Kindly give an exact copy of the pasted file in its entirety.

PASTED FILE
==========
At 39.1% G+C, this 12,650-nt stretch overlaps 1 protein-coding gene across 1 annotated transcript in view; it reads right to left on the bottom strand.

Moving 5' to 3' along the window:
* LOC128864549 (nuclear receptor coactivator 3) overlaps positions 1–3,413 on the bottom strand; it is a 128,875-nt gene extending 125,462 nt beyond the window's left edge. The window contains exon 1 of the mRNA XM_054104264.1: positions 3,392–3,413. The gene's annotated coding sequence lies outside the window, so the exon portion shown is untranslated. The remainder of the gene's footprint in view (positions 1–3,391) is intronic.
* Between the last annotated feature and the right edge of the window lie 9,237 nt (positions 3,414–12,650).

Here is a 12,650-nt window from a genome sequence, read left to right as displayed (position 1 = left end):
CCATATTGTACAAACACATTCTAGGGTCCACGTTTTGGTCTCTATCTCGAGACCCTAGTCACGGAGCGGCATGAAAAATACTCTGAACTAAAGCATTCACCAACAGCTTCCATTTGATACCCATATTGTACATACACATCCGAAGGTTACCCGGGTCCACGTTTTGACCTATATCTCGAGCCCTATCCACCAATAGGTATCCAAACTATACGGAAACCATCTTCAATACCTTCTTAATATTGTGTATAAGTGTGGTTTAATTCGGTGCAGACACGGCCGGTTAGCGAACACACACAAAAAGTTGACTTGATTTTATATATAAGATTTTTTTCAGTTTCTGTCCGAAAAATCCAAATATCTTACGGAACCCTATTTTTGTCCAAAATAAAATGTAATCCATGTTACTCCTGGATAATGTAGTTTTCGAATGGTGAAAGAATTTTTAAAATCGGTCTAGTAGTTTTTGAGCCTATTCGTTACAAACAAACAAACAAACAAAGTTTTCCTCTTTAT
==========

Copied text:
At 39.1% G+C, this 12,650-nt stretch overlaps 1 protein-coding gene across 1 annotated transcript in view; it reads right to left on the bottom strand.

Moving 5' to 3' along the window:
* LOC128864549 (nuclear receptor coactivator 3) overlaps positions 1–3,413 on the bottom strand; it is a 128,875-nt gene extending 125,462 nt beyond the window's left edge. The window contains exon 1 of the mRNA XM_054104264.1: positions 3,392–3,413. The gene's annotated coding sequence lies outside the window, so the exon portion shown is untranslated. The remainder of the gene's footprint in view (positions 1–3,391) is intronic.
* Between the last annotated feature and the right edge of the window lie 9,237 nt (positions 3,414–12,650).

Here is a 12,650-nt window from a genome sequence, read left to right as displayed (position 1 = left end):
CCATATTGTACAAACACATTCTAGGGTCCACGTTTTGGTCTCTATCTCGAGACCCTAGTCACGGAGCGGCATGAAAAATACTCTGAACTAAAGCATTCACCAACAGCTTCCATTTGATACCCATATTGTACATACACATCCGAAGGTTACCCGGGTCCACGTTTTGACCTATATCTCGAGCCCTATCCACCAATAGGTATCCAAACTATACGGAAACCATCTTCAATACCTTCTTAATATTGTGTATAAGTGTGGTTTAATTCGGTGCAGACACGGCCGGTTAGCGAACACACACAAAAAGTTGACTTGATTTTATATATAAGATTTTTTTCAGTTTCTGTCCGAAAAATCCAAATATCTTACGGAACCCTATTTTTGTCCAAAATAAAATGTAATCCATGTTACTCCTGGATAATGTAGTTTTCGAATGGTGAAAGAATTTTTAAAATCGGTCTAGTAGTTTTTGAGCCTATTCGTTACAAACAAACAAACAAACAAAGTTTTCCTCTTTAT